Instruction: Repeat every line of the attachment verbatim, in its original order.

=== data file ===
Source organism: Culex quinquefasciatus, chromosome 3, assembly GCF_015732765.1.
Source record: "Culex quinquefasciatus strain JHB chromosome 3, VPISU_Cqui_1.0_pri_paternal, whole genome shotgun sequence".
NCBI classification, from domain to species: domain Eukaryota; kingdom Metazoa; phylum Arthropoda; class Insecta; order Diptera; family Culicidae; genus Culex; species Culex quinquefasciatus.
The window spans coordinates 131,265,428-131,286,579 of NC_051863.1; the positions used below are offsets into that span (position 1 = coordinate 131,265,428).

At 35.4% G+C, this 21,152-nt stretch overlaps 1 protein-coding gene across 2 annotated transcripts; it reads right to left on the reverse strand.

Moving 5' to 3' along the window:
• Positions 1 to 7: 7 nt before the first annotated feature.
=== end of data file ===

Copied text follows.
Source organism: Culex quinquefasciatus, chromosome 3, assembly GCF_015732765.1.
Source record: "Culex quinquefasciatus strain JHB chromosome 3, VPISU_Cqui_1.0_pri_paternal, whole genome shotgun sequence".
NCBI classification, from domain to species: domain Eukaryota; kingdom Metazoa; phylum Arthropoda; class Insecta; order Diptera; family Culicidae; genus Culex; species Culex quinquefasciatus.
The window spans coordinates 131,265,428-131,286,579 of NC_051863.1; the positions used below are offsets into that span (position 1 = coordinate 131,265,428).

At 35.4% G+C, this 21,152-nt stretch overlaps 1 protein-coding gene across 2 annotated transcripts; it reads right to left on the reverse strand.

Moving 5' to 3' along the window:
• Positions 1 to 7: 7 nt before the first annotated feature.